A Time and a Place for your Story

A Time and a Place for your Story

There is a tendency among critics to find fault with writers who follow a trend, or try to make their work more saleable by linking it to events in the past. The obvious example this year is the centenary of the outbreak of the First World War and the positive flood of articles and books appearing now.

I don’t have a problem with linking one’s work to a happening in the past. It can be extremely effective, provided that the writer has something original to say.

I came to book authorship by way of freelance journalism, which of course depends on current events and in a thin time, looks back at past happenings that may link with the happenings of today. For several years I wrote for an Irish sporting newspaper about horses – breeding, show-jumping, etc. Occasionally the editor of the racing section asked me for a piece about racing or breeding, usually leaving it to me to decide what to write. I hadn’t much time to think about it, as the reason he asked me was that frost or rain had forced the cancellation of a race meeting and he was faced with ‘blank page syndrome.’ Or perhaps a regular contributor was late with his piece, owing to illness.

In those days there was no email and no FAX. I would have maybe twelve hours to deliver 1,000 or 15,000 words to Dublin. I would write my piece, take it five miles to the nearest town and give it to the guard on the Dublin train. The train would be met by a junior journalist with a bicycle and rushed to the office.

In 1984, the editor was faced with a missing article on Derby day. He rang up at the last second. ‘Write something – no, I don’t know what – anything! 800 words.’ He hung up. My mind was a blank, so I looked in a racing book and discovered that a hundred years earlier the Epsom Derby had resulted in a dead heat. So I wrote about ‘The Derby a Hundred Years ago.’ It was a success and I wrote many more articles along those lines.

Deciding what to write was almost as hard as the complicated delivery. It taught me to keep cool, to write a list of ideas ready to use and, of course, to stick to the style of the paper. When I began writing short stories and later, novels, I found these experiences most helpful. I had learned a kind of mental discipline that the writing courses don’t teach, or not in my experience. I learned to make my work more interesting by giving it a background connected with a certain date or event.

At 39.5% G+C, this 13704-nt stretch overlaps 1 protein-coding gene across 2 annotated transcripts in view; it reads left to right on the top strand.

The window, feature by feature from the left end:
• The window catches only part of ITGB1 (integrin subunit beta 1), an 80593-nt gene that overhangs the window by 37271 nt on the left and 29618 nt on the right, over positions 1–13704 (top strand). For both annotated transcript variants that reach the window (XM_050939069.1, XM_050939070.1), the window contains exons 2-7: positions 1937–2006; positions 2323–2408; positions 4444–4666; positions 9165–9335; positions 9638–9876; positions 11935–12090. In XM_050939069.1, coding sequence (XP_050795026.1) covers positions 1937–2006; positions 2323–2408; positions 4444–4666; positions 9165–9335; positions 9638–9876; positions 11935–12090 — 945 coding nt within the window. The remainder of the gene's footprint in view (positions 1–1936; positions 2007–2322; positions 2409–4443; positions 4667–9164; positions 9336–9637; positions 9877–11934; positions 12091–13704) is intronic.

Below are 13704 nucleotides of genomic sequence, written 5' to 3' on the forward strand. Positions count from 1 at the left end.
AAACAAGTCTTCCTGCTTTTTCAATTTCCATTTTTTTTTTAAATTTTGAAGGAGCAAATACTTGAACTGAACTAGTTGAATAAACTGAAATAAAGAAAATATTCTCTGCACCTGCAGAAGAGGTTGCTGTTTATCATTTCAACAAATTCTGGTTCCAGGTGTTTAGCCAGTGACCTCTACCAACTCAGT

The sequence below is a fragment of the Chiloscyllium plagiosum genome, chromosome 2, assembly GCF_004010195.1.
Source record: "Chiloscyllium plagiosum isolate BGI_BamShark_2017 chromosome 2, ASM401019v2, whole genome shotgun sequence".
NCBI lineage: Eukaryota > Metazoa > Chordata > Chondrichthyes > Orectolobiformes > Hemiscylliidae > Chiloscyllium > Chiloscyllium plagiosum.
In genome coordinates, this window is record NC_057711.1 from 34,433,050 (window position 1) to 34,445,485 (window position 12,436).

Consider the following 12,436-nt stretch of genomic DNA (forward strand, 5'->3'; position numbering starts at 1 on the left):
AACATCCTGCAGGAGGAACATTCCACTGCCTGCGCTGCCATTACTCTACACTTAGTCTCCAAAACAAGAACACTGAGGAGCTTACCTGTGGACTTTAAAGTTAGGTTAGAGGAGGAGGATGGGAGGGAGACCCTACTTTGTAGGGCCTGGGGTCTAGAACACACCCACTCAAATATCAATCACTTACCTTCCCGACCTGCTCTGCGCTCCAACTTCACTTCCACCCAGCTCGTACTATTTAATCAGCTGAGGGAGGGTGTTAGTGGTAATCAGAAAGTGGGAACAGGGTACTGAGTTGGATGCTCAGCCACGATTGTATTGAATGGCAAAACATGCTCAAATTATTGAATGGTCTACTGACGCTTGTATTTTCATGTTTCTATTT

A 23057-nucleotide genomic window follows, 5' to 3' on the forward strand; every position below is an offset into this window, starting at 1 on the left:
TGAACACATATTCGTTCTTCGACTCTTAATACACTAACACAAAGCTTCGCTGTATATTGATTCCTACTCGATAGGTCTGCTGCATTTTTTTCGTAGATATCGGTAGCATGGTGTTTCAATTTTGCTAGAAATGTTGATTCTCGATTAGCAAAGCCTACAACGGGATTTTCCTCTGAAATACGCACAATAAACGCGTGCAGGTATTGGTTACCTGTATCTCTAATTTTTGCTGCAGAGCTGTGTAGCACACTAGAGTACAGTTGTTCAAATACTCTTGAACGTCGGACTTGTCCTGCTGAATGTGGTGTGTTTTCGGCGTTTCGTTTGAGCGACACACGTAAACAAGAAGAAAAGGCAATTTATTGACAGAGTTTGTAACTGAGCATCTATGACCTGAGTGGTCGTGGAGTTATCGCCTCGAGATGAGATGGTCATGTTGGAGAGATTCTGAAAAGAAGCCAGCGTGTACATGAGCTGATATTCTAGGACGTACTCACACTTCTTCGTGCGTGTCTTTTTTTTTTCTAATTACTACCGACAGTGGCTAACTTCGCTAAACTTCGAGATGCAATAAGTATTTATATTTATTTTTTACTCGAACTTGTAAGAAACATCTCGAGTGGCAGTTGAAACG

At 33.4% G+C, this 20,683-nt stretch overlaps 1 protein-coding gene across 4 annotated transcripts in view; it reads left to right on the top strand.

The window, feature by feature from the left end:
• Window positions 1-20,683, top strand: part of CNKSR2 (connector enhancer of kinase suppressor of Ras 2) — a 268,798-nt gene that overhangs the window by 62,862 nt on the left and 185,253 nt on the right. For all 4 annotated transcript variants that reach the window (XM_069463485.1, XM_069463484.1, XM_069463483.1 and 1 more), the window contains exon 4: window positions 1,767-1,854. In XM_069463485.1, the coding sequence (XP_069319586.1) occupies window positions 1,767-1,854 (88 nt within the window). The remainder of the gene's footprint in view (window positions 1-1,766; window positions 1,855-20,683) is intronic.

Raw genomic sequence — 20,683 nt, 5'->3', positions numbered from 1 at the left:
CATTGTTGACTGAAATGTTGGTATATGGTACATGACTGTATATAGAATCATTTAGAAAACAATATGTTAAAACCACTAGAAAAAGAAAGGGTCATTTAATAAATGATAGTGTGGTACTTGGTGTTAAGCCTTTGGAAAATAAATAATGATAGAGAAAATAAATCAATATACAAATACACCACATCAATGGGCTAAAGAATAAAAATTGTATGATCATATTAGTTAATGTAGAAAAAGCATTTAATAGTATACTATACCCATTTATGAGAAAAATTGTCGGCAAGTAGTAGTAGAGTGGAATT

Of course, if you write for magazines, you expect your articles to be seasonal, or to tie in with events. You have to learn when to submit a Christmas themed piece, or something summery. You find out how many weeks ahead your piece will be needed. Discipline is no bad thing in writing. It makes life a lot easier. Being punctual and reliable makes your editor value you and, when you are offering a book to a publisher the same rules apply. After my first novel appeared, my next three books were commissioned and my experience working with the press was enormously helpful. I delivered what I had agreed on within the time frame suggested.

If you plan to write a historical novel, having decided on the period you want to write about, even if it is a fairly lightweight offering, do research the period thoroughly and find out what happened when. You may find something different and interesting to introduce into your book. Don’t forget there are hundreds of thousands of historical novels out there and you need yours to stand out. I don’t mean obvious happenings like the battle of Waterloo. It might concern a new invention or a law with far reaching effects. Check social histories and if you plan your book within the last century, read magazines of the time. Research other countries as well as your own. I have done this and found it enormously helped in plotting a novel.

© Marjorie Quarton 2014

Marjorie’s book, Part-Time Writer: Notes and Reflections published in 2009 by the Lilliput Press, Dublin, is available in paperback and on Kindle from the principal distributors.

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